plasticity extending towards the supports as the bending moment decreases; no plas
ticity occurs in beam sections for which the bending moment is less than MY. Clearly,
unrestricted plastic flow now occurs at the midspan section where large increases in
deformation take place with no increase in load. The beam therefore behaves as two
rigid beams connected by a plastic hinge which allows them to rotate relative to each
other. The value of W given by W = 4MP/L is the collapse load for the beam.
The length, LP, of the plastic region of the beam may be found using the fact that at
each section bounding the region the bending moment is equal to MY. Thus
MY = W2
(
L − LP
2
)
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18.2 Plastic Analysis of Beams
• 603
Region of plasticity
(a)
(b)
W
LP
L
MY
MP
2
W
2
W
FIGURE 18.9 Formation of a
plastic hinge in a simply
supported beam
Substituting for W (=4MP/L) we obtain
MY = MPL (L − LP)
from which
LP = L
(
1 − MY
MP
)
or, from Eq. (18.7)
LP = L
(
1 − 1
f
)
(18.16)
For a rectangular section beam f = 1.5 (see Ex. 18.1), giving LP =L/3. For the
Isection beam of Ex. 18.2, f = 1.14 and LP = 0.12L so that the plastic region in this
case is much smaller than that of a rectangular section beam; this is generally true for
Isection beams.
It is clear from the above that plastic hinges form at sections of maximum bending
moment.
PLASTIC ANALYSIS OF BEAMS
We can now use the concept of plastic hinges to determine the collapse or ultimate
load of beams in terms of their individual yield moment, MP, which may be found for
a particular beam section using Eq. (18.5).
For the case of the simply supported beam of Fig. 18.9 we have seen that the formation
of a single plastic hinge is sufficient to produce failure; this is true for all statically
determinate systems. Having located the position of the plastic hinge, at which the
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• Chapter 18 / Plastic Analysis of Beams and Frames
moment is equal to MP, the collapse load is found from simple statics. Thus for the
beam of Fig. 18.9, taking moments about the midspan section, we have
WU
2
L
2
= MP
or
WU = 4MPL
(as deduced before)
where WU is the ultimate value of the load W .
EXAMPLE 18.4 Determine the ultimate load for a simply supported, rectangular
section beam, breadth b, depth d, having a span L and subjected to a uniformly
distributed load of intensity w.
The maximum bending moment occurs at midspan and is equal to wL2/8 (see Section
3.4). The plastic hinge therefore forms at midspan when this bending moment is equal
to MP, the corresponding ultimate load intensity being wU. Thus
wUL2
8
= MP
(i)
From Ex. 18.1, Eq. (ii)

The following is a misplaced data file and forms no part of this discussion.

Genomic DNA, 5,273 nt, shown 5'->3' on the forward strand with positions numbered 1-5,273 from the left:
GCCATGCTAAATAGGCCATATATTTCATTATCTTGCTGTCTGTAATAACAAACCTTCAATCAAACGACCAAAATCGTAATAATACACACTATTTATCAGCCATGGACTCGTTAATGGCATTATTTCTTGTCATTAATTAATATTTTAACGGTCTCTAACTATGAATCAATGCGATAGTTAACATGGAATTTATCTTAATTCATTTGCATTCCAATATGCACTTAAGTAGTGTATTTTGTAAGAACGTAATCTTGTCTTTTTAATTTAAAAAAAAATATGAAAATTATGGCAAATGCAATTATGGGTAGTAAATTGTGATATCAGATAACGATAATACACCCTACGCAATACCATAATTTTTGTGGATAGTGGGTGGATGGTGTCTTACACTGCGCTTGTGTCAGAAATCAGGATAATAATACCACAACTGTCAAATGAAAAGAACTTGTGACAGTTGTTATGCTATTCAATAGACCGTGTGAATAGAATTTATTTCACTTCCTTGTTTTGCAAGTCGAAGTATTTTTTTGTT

MP = σY bd
2
4
so that
wU = 8MP
L2
= 2σYbd
2
L2
where σY is the yield stress of the material of the beam.
EXAMPLE 18.5 The simply supported beam ABC shown in Fig. 18.10(a) has a
cantilever overhang and supports loads of 4W and W . Determine the value of W at
collapse in terms of the plastic moment, MP, of the beam.
The bending moment diagram for the beam is constructed using the method of Section
3.4 and is shown in Fig. 18.10(b). Clearly as W is increased a plastic hinge will form
first at D, the point of application of the 4W load. Thus, at collapse
3
4
WUL = MP
so that
WU = 4MP
3L
where WU is the value of W that causes collapse.
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18.2 Plastic Analysis of Beams
• 605
(a)
(b)
C
A
D
B
ve
ve
4W
W
3WL
L 2
L 2
L 2
4
2
WL
FIGURE 18.10 Beam of Ex. 18.5
The formation of a plastic hinge in a statically determinate beam produces large,
increasing deformations which ultimately result in failure with no increase in load.
In this condition the beam behaves as a mechanism with different lengths of beam
rotating relative to each other about the plastic hinge. The terms failure mechanism
or collapse mechanism are often used to describe this state.
In a statically indeterminate system the formation of a single plastic hinge does not
necessarily mean collapse. Consider the propped cantilever shown in Fig. 18.11(a). The
bending moment diagram may be drawn after the reaction at C has been determined
by any suitable method of analysis of statically indeterminate beams (see Chapter 16)
and is shown in Fig. 18.11(b).
As the value of W is increased a plastic hinge will form first at A where the bending
moment is greatest. However, this does not mean that the beam will collapse. Instead
it behaves as a statically determinate beam with a point load at B and a moment MP at